Hamra, Ma'ale Efrayim, Tayasir, Sun 10.1.10, Afternoon

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Daphna B, Rachel A (reporting)
Seriously? Does this make us safer?

The soldiers say that today there are no restrictions on entry to the valley from the West Bank, and we saw taxis and private cars passing from side to side (Israelis and foreigners are not allowed to cross from the valley to the West Bank at Hamra and Tayasir Checkpoints.

Maalei Ephraim Checkpoint

Open for transit. There were no vehicles apart from us so we drove on.
On the way back, there was a Palestinian resident of the West Bank who wanted to cross to the valley but they would not let him. He was told to go via Hamra Checkpoint, which would add a few kilometres. He said that in the morning they let him pass, but not in the afternoon. Daphna phoned the DCO but it didn’t help. They repeated the same instruction.

At Farus Beit Dajan we met a family living at the edge of the village, next to a clinic now being built from mud and straw. In answer to a question, we were told that they get electricity from five in the afternoon until nine at night.

Hamra Checkpoint
According to a soldier, the road is open to cars in both directions, with random checks. Cars were crossing quickly. The passengers get out for personal checks, and return to the cars waiting after passing the checkpoint. Pedestriand are being checked methodically, belts, raised shirts, bags...

Gucia Gate
Supposed to open at 15:00 for half an hour, At 15:15, when we returned, the gate was closed and there were no people.

Ein el-Hilwe
We met the head of the council, a Palestinian Authority functionary responsible for 30 encampments of 250 souls. He was with a veterinarian from Jenin, who comes once a month to examine sheep, goats, etc. He said that, since 21.5.09, when demolition orders were handed out and firing zone signs erected, he has been forbidden to go more than 100 metres from the road. (The Palestinian Authority placed an Israeli lawyer at the disposal of the residents to deal with the demolition orders, but some of the residents are afraid of legal confrontations with the occupier.)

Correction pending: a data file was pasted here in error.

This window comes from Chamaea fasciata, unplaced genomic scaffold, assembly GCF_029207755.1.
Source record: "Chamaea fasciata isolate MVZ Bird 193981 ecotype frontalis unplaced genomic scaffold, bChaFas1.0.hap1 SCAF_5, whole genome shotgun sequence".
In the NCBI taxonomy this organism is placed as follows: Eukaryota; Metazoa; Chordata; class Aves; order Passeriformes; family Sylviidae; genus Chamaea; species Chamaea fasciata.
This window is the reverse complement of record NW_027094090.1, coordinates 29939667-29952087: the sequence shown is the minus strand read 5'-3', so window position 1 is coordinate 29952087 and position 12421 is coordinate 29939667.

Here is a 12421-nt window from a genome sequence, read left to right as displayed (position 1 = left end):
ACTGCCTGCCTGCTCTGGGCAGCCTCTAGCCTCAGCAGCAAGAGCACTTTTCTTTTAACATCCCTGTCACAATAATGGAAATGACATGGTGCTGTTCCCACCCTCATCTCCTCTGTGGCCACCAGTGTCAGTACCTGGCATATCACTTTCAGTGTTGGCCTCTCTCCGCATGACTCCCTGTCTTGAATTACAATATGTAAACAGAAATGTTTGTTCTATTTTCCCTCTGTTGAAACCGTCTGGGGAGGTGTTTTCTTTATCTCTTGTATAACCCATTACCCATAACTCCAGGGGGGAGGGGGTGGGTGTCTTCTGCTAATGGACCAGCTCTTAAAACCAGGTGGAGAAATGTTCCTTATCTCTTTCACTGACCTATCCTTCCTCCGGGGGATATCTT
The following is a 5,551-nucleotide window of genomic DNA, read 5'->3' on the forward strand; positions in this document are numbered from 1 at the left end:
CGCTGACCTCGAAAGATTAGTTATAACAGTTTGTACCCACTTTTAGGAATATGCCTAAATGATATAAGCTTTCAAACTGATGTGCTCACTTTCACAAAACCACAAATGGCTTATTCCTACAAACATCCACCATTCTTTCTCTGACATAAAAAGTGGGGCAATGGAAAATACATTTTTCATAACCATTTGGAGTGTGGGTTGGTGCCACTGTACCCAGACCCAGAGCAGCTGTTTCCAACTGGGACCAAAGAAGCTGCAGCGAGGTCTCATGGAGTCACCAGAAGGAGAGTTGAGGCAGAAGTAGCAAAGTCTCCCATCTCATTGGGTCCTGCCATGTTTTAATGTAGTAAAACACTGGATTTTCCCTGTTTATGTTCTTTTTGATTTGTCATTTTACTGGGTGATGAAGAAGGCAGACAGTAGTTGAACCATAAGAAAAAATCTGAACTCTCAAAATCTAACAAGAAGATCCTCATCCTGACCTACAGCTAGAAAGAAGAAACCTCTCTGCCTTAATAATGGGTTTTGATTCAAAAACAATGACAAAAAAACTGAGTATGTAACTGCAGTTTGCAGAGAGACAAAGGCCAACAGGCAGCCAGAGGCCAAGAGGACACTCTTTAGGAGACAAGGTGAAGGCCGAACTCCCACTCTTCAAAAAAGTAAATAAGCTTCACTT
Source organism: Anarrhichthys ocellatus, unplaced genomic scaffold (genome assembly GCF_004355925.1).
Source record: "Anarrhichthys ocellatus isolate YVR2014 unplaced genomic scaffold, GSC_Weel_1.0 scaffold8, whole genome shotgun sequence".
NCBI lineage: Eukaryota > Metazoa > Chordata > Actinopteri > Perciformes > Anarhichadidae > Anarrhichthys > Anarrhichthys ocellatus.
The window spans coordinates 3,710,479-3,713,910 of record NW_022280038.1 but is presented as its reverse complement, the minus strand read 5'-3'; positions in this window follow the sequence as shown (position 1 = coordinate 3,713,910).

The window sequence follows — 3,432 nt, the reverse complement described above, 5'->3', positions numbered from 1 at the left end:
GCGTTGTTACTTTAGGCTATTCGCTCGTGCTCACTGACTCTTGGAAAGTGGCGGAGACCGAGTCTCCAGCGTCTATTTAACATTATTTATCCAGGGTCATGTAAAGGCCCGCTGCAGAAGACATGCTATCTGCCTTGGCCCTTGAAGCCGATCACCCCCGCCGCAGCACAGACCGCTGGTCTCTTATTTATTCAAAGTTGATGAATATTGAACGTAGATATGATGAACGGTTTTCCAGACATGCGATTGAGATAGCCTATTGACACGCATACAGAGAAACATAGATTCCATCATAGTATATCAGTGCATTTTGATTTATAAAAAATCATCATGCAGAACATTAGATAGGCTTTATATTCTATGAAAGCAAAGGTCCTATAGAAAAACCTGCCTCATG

Tayasir Checkpoint
"Soldiers on one big chesss board," a soldier answers our questions.
Two soldiers checks vehicles and two more examine pedestrians. There are more in the pillbox.

The soldiers say they are bored. There is little traffic in the noon hours. Passengers are dropped to cross on foot, each being called on a megaphone. All are allowed to pass (apart from Israelis and foreigners).

On the way back we stop at the Hadidia family who tell us about the events of the last week. The road to them was blocked by an earth mound. One of the shepherds (now sitting with us) was arrested two days ago when out with the flock. He was handcuffed and blindfolded, and taken to detention. There he was beaten and held for a few hours at night. Meanwhile the flock dispersed. In the end he was released. He was given no reason for the arrest. They don’t believe in submitting complaints... It is as though they accept this happening on a periodic basis. According to them there is in each settlement an evil person responsible for the attacks on them. The name is known but there is nothing to do...

16:30 we went home.